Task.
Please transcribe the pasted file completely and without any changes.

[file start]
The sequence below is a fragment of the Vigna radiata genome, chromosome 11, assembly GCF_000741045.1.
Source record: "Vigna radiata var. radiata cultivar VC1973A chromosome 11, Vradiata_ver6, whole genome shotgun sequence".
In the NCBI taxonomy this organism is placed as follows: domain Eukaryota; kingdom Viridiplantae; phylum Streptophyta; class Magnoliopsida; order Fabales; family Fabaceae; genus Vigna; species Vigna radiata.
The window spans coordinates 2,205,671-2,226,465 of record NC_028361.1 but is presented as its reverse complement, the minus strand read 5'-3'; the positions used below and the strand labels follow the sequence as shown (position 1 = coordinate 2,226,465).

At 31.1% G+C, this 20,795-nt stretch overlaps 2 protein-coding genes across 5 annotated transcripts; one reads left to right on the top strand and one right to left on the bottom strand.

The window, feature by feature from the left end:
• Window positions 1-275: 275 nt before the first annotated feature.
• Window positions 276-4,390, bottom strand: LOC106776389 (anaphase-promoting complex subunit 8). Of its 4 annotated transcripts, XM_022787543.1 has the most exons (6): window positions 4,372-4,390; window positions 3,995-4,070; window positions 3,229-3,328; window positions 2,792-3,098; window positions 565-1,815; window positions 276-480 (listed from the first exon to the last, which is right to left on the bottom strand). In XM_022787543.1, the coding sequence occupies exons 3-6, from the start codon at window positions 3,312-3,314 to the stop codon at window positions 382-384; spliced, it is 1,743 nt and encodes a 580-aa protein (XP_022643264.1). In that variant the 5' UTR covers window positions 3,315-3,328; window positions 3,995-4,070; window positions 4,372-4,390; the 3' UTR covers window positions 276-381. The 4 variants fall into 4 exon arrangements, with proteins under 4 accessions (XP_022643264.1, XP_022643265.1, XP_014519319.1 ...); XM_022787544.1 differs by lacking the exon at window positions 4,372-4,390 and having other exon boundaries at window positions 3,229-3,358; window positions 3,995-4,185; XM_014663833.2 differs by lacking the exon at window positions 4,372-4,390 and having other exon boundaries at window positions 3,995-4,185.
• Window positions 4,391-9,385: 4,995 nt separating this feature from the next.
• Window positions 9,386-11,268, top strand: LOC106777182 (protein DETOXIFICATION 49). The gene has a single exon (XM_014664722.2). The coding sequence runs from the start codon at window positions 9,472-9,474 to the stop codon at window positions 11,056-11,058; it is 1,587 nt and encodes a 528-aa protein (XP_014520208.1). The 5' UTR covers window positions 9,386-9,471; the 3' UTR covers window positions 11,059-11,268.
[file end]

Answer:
The sequence below is a fragment of the Vigna radiata genome, chromosome 11, assembly GCF_000741045.1.
Source record: "Vigna radiata var. radiata cultivar VC1973A chromosome 11, Vradiata_ver6, whole genome shotgun sequence".
In the NCBI taxonomy this organism is placed as follows: domain Eukaryota; kingdom Viridiplantae; phylum Streptophyta; class Magnoliopsida; order Fabales; family Fabaceae; genus Vigna; species Vigna radiata.
The window spans coordinates 2,205,671-2,226,465 of record NC_028361.1 but is presented as its reverse complement, the minus strand read 5'-3'; the positions used below and the strand labels follow the sequence as shown (position 1 = coordinate 2,226,465).

At 31.1% G+C, this 20,795-nt stretch overlaps 2 protein-coding genes across 5 annotated transcripts; one reads left to right on the top strand and one right to left on the bottom strand.

The window, feature by feature from the left end:
• Window positions 1-275: 275 nt before the first annotated feature.
• Window positions 276-4,390, bottom strand: LOC106776389 (anaphase-promoting complex subunit 8). Of its 4 annotated transcripts, XM_022787543.1 has the most exons (6): window positions 4,372-4,390; window positions 3,995-4,070; window positions 3,229-3,328; window positions 2,792-3,098; window positions 565-1,815; window positions 276-480 (listed from the first exon to the last, which is right to left on the bottom strand). In XM_022787543.1, the coding sequence occupies exons 3-6, from the start codon at window positions 3,312-3,314 to the stop codon at window positions 382-384; spliced, it is 1,743 nt and encodes a 580-aa protein (XP_022643264.1). In that variant the 5' UTR covers window positions 3,315-3,328; window positions 3,995-4,070; window positions 4,372-4,390; the 3' UTR covers window positions 276-381. The 4 variants fall into 4 exon arrangements, with proteins under 4 accessions (XP_022643264.1, XP_022643265.1, XP_014519319.1 ...); XM_022787544.1 differs by lacking the exon at window positions 4,372-4,390 and having other exon boundaries at window positions 3,229-3,358; window positions 3,995-4,185; XM_014663833.2 differs by lacking the exon at window positions 4,372-4,390 and having other exon boundaries at window positions 3,995-4,185.
• Window positions 4,391-9,385: 4,995 nt separating this feature from the next.
• Window positions 9,386-11,268, top strand: LOC106777182 (protein DETOXIFICATION 49). The gene has a single exon (XM_014664722.2). The coding sequence runs from the start codon at window positions 9,472-9,474 to the stop codon at window positions 11,056-11,058; it is 1,587 nt and encodes a 528-aa protein (XP_014520208.1). The 5' UTR covers window positions 9,386-9,471; the 3' UTR covers window positions 11,059-11,268.